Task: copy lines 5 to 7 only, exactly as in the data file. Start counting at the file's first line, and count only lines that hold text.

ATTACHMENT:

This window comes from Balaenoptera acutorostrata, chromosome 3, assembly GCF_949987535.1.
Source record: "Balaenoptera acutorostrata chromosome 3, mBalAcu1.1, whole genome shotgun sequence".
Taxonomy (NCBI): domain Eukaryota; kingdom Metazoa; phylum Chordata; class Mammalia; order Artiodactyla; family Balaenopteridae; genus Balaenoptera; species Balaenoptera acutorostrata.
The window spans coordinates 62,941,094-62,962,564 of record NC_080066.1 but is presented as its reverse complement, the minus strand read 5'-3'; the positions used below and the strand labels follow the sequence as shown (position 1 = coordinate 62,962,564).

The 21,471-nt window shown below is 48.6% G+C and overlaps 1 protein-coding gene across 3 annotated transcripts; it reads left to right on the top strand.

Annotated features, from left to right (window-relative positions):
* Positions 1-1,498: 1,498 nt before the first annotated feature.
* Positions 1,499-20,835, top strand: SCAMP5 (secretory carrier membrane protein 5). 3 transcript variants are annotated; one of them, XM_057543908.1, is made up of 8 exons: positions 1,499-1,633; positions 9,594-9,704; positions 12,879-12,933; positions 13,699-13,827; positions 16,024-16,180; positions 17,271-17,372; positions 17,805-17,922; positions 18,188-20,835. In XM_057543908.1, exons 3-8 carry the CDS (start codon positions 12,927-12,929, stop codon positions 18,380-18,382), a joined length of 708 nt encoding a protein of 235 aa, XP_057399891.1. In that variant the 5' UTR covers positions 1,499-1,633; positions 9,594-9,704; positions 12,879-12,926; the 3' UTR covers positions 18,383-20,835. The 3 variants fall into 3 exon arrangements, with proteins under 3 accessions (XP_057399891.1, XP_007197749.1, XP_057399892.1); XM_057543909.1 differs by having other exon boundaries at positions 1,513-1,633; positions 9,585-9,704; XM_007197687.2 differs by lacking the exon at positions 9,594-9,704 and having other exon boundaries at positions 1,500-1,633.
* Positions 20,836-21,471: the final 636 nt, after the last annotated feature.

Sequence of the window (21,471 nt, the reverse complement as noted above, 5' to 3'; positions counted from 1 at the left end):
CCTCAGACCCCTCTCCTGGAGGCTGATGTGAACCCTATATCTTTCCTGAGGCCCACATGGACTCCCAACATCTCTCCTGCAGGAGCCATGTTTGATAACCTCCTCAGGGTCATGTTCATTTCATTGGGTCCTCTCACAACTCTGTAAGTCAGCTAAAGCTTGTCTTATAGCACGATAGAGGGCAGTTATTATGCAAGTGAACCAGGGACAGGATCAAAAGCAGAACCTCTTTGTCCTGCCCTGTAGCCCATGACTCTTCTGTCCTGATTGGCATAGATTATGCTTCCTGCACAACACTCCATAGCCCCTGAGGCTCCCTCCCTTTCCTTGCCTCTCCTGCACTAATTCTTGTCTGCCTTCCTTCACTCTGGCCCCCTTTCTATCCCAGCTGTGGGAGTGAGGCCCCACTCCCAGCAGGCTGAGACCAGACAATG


The 21,471-nt window shown below is 48.6% G+C and overlaps 1 protein-coding gene across 3 annotated transcripts; it reads left to right on the top strand.

Annotated features, from left to right (window-relative positions):
* Positions 1-1,498: 1,498 nt before the first annotated feature.